Energy is all there is. Niels Bohr described the atom as composed of protons and neutrons. Since then protons and neutrons have been broken down into smaller particles named quarks and it is now suggested that at the fundamental core of the atom are minute closed strings of rotating and oscillating energy. So at the root of the material atom and hence everything else, maybe there is just energy. We should not be surprised; Einstein"s famous equation E = mc2 expressed the essential interchangeability of energy and matter and they have always lived side by side. After all the single cell, the building block of biological organisms, has energy at its centre, but in this case we call it life, a topic to which I will later return.

Back to our physicist and his principle of the conservation of energy, that it can be neither created nor destroyed. What a claim this is; if it is true then energy was here before all else, and will continue to be so long after all else has faded away. Energy will still be present in every part of that cold, even, largely empty expanded universe which is said to lie before us. Uneven temperatures are necessary for things to happen, so no work can be done, no power can be exercised. But energy will be there waiting as it were for ever.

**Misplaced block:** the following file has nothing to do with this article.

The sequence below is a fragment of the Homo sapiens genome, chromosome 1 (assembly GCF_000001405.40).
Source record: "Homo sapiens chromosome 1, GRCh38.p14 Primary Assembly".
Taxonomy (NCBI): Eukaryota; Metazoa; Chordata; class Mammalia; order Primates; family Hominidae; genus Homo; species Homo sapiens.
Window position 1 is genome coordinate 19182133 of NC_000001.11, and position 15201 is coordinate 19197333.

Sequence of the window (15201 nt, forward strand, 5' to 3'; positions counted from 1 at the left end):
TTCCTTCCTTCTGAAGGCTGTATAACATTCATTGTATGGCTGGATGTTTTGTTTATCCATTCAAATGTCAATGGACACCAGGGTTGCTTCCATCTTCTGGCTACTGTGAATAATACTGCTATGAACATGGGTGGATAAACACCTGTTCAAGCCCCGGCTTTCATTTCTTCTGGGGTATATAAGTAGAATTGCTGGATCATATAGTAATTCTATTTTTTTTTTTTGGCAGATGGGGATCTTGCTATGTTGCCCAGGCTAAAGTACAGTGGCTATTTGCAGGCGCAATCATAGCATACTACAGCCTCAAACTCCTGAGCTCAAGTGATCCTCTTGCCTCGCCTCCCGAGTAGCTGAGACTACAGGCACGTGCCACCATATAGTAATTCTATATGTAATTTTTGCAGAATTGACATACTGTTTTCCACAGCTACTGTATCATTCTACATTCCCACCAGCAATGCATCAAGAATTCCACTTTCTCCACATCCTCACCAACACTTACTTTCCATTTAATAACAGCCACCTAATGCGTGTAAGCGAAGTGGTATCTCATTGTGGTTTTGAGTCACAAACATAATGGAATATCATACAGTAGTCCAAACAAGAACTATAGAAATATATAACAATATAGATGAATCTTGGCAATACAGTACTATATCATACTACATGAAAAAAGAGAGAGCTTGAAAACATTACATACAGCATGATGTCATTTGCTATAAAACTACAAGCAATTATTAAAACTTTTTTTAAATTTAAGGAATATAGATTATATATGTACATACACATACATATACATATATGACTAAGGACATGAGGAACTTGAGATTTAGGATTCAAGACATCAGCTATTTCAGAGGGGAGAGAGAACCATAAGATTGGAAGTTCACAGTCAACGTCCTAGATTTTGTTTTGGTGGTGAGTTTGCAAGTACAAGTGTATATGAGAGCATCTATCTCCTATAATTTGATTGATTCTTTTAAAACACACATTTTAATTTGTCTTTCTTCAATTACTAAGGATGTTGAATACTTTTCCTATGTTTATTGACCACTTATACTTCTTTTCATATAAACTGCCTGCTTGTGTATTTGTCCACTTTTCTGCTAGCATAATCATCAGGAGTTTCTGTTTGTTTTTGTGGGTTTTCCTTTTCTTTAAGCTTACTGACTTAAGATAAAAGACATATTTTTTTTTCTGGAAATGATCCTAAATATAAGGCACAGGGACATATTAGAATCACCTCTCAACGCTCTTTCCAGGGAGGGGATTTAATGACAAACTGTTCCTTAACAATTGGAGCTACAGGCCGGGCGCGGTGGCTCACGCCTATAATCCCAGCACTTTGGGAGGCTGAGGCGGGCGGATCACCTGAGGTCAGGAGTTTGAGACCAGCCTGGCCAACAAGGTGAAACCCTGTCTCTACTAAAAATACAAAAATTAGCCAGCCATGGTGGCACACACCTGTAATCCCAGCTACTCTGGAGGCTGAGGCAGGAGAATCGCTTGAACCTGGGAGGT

All very scientific and realist, but I make no apologies for that. Realism is the mirror image of non-realism for one cannot exist without the other. I am a realist about some things and a non-realist about others. I am with Don Cupitt on the non-realist God, but not so when it comes to the physical world. For Don, the Word came first and the material world followed. For him language precedes reality whereas for me the reverse is the case. For Don the world is shaped and understood by our ability to sense it, whereas I believe our senses evolved so that we can appreciate and reason upon the world that is about us.